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Schmidt Ocean Institute Impact Award presented to Dr. Christopher Zappa

On October 3rd, 2017 Schmidt Ocean Institute presented the first Impact Award to Dr. Christopher Zappa at the celebration of five years of research on board Falkor.

The Schmidt Ocean Institute Impact Award recognizes investigators who have sailed on research vessel Falkor and taken great risks to align their research with our mission, to transform ocean sciences with disruptive innovation and defy the conventions of what observations, data, and knowledge are attainable to scientists at sea.

In October of 2016, a research team co-led by Dr. Chris Zappa from Lamont Doherty Earth Observatory at Columbia University for the first time co-developed, deployed, and successfully operated a high endurance and high payload vertical take off and landing robotic aerial vehicle HQ-60B from RV Falkor.

Chris Zappa on R/V Falkor during the Sea-Surface Microlayer and Air-Sea Boundary research cruise.SOI/ Mónika Naranjo González

As a result of 15 flights, it gathered 27 hours of radiometric, spectroscopic, and infrared imagery covering many tens of square miles of ocean surface in 322 separate color wavelengths. This data will transform our understanding of how the microbes inhabiting the ocean surface biofilms mediate the exchange of heat and gases across the air-sea boundary and regulate our climate on a global scale. Highlighted by the continued live blog, social media, and video coverage from the cruise, within three weeks of its completion, Chris’s team received a $ 3.7 million grant from the Gordon and Betty Moore Foundation to use HQ-60B to investigate coastal ice interactions in Alaska. Their research was later mentioned in a White House press release.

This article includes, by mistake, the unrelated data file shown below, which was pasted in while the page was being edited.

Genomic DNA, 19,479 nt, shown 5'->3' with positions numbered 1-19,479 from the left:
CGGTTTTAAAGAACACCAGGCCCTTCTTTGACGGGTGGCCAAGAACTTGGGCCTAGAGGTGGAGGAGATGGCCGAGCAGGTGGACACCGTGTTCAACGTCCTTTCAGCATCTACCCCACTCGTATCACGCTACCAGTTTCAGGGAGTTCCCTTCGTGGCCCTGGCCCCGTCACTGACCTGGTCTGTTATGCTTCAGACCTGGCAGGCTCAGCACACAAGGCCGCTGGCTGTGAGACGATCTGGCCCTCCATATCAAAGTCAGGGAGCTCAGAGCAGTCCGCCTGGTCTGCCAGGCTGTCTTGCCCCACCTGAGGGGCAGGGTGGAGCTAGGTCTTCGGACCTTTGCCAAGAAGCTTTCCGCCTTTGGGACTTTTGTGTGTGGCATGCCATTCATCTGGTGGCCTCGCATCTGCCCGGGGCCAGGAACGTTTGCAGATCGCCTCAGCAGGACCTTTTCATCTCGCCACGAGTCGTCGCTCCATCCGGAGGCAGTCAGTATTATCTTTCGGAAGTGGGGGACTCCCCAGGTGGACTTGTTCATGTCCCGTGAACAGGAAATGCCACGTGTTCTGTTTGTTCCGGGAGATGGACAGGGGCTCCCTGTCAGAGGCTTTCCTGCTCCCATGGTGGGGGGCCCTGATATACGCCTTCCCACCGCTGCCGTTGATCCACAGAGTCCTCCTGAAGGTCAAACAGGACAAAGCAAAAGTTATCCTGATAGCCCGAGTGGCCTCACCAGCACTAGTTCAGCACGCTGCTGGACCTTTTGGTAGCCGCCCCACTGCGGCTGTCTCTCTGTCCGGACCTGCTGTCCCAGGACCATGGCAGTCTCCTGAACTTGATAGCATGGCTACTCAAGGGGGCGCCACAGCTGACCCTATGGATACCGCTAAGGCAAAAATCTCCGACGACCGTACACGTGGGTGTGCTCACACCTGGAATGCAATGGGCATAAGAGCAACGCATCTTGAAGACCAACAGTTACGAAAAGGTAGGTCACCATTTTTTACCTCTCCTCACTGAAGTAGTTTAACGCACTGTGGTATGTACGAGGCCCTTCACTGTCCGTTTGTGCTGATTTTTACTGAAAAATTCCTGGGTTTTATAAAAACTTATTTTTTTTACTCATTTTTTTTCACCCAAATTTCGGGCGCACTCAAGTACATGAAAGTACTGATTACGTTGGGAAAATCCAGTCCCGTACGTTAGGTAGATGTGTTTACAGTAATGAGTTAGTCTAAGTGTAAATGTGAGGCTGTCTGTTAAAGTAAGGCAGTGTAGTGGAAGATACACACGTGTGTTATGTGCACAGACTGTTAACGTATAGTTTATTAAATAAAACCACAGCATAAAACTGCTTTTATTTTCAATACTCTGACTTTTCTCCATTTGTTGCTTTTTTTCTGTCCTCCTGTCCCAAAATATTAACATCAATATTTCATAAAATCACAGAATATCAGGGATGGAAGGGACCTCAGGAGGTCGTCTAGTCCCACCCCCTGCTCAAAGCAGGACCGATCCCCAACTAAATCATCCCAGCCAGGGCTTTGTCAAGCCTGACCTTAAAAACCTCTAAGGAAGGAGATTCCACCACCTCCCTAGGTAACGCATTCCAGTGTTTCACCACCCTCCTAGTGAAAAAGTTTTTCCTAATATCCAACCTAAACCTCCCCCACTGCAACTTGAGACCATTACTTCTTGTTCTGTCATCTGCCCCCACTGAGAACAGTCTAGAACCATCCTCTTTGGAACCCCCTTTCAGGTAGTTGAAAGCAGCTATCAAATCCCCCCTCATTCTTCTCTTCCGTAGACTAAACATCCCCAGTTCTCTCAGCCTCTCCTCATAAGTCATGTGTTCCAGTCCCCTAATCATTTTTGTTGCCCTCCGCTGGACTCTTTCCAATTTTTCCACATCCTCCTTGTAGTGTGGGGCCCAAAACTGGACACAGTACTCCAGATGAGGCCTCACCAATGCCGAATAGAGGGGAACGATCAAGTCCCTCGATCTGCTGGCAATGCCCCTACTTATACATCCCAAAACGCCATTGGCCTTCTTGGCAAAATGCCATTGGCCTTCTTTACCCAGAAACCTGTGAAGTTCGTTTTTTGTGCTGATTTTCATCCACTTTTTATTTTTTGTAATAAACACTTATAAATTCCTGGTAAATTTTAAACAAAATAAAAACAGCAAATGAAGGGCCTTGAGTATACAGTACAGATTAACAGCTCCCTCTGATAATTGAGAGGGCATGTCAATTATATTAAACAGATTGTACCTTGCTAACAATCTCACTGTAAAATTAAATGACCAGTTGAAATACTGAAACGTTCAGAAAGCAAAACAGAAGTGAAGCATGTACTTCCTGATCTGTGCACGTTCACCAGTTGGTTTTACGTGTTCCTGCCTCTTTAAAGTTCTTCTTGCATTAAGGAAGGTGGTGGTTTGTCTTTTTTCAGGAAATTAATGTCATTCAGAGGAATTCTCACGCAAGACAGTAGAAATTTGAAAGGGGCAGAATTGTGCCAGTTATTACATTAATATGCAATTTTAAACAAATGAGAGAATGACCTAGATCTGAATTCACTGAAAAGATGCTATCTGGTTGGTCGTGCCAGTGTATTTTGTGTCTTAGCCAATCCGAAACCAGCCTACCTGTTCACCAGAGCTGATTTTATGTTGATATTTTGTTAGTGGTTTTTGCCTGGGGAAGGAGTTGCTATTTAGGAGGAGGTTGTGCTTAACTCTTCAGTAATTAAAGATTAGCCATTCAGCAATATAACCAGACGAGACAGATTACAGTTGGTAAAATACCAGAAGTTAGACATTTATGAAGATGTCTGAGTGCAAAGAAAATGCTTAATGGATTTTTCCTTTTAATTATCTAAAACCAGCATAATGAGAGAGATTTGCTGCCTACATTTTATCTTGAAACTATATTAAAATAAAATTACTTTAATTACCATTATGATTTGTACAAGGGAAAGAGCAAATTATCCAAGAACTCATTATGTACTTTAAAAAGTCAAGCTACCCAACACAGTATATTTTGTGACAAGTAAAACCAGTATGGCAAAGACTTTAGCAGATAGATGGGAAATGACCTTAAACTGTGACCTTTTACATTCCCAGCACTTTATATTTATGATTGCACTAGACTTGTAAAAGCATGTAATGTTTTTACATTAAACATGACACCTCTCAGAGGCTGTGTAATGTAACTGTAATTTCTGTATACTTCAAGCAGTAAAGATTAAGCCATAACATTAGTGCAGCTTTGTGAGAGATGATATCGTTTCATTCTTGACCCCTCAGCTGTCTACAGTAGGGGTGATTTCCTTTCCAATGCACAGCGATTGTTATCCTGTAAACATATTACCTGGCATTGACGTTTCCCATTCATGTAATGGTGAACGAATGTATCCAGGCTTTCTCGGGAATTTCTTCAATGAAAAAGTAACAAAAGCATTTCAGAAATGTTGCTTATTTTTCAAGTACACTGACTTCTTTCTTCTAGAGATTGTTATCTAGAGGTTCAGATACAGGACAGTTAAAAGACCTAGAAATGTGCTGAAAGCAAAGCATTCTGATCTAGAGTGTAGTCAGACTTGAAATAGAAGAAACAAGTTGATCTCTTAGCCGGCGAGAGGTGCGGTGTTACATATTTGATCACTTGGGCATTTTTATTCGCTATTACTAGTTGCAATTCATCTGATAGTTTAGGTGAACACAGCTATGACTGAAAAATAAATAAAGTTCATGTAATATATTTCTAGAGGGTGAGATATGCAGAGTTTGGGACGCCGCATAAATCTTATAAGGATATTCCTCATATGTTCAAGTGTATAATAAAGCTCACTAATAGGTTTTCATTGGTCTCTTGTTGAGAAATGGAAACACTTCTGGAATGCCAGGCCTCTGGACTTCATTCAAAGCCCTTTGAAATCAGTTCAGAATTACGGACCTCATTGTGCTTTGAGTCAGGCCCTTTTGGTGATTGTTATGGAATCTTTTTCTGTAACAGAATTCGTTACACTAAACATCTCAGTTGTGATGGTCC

Director of Research Dr. Victor Zykov presents Dr. Christopher Zappa with the Schmidt Ocean Institute Impact Award at the celebration of five years of research on board Falkor held in Honolulu, Hawaii, on October 3, 2017.SOI / Logan Mock-Bunting
Unmanned Aerial Vehicles carrying scientific instruments took off from a ship for the first time, without the help of any catapult or launching system. It was also the first time the HQ-60B model completed a science mission. The aircrafts completed 15 flights amounting to more than 27 hours of flight.SOI/ Mónika Naranjo González

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